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A Smoke-Free Road Trip to Fancy Farm

PHOTO: Advocates of a statewide smoke-free workplace law are hoping Kentuckians will be seeing fewer indoor ashtrays by 2015, as they promote proposed indoor smoking ban legislation around the commonwealth this week. Photo credit: Greg Stotelmyer.
PHOTO: Advocates of a statewide smoke-free workplace law are hoping Kentuckians will be seeing fewer indoor ashtrays by 2015, as they promote proposed indoor smoking ban legislation around the commonwealth this week. Photo credit: Greg Stotelmyer.
July 29, 2014

FANCY FARM, Ky. - Advocates for a statewide smoke-free law are coursing the commonwealth this week, with Saturday's annual political picnic at Fancy Farm as their final destination.

The six-day road trip is the latest effort to convince lawmakers Kentucky needs a comprehensive indoor smoke-free law in all public places and workplaces. Betsy Janes, Smoke-Free Kentucky Coalition coordinator, says the time is right for passage in the 2015 legislative session.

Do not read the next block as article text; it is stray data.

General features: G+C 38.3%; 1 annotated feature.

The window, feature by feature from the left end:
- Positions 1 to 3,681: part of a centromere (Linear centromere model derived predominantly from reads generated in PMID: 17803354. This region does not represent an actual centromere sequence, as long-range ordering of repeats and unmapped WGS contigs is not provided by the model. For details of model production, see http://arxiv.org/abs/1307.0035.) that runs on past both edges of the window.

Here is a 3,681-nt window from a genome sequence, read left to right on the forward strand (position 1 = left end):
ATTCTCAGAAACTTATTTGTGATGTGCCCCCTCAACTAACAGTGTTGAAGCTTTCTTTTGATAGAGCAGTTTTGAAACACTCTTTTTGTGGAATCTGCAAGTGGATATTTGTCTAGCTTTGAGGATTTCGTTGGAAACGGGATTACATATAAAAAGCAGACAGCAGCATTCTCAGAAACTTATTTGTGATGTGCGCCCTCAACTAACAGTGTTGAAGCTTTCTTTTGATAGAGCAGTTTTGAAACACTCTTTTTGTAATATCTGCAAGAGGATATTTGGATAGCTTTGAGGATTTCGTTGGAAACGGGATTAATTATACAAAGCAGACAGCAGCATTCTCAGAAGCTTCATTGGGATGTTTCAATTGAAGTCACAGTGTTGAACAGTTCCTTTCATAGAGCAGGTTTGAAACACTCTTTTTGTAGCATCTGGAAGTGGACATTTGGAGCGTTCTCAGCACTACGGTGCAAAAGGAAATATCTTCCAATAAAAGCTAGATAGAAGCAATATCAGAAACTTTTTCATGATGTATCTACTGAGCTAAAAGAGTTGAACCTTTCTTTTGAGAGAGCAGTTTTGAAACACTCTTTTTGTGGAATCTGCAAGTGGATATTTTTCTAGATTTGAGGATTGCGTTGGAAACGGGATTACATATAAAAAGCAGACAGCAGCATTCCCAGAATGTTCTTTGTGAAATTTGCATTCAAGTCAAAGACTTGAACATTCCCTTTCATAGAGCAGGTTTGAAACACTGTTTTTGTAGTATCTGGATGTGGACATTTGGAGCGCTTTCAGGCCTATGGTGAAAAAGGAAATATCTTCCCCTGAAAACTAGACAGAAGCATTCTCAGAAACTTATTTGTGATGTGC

"There's no question the general population is ready for this, it's just been a matter of getting the Legislature with us," says Janes. "We've done a very good job of explaining this is good for health, it's good for business, and it's become very popular."

Dr. Molly Houser, a maternal fetal medicine specialist at Kosair Children's Hospital in Louisville, says young women who are pregnant or are trying to get pregnant need to know about the dangers of indoor smoke.

According to Houser, a baby's heart begins to form at five weeks after conception, and she says the latest research indicates secondhand smoke is every bit as harmful as intentional smoking, both to mothers and developing infants.

"By the time they realize they're pregnant, even if they quit cold turkey, it's already too late," says Houser. "The organs are already formed."

The smoke-free road trip began Monday in Ashland, along the Ohio River in the northeastern corner of the state, and makes stops in 10 cities before arriving Saturday at Fancy Farm in the far southwest corner of the state. Janes say people will be on hand with firsthand stories about the effects of smoking at each stop.

"These are people that have been impacted by secondhand smoke, that work in environments with smoke, and who have wives and daughters and loved ones who've had their health impacted by secondhand smoke exposure at work," says Janes.

So far in Kentucky, 22 communities have passed comprehensive smoke-free policies.

Greg Stotelmyer , Public News Service - KY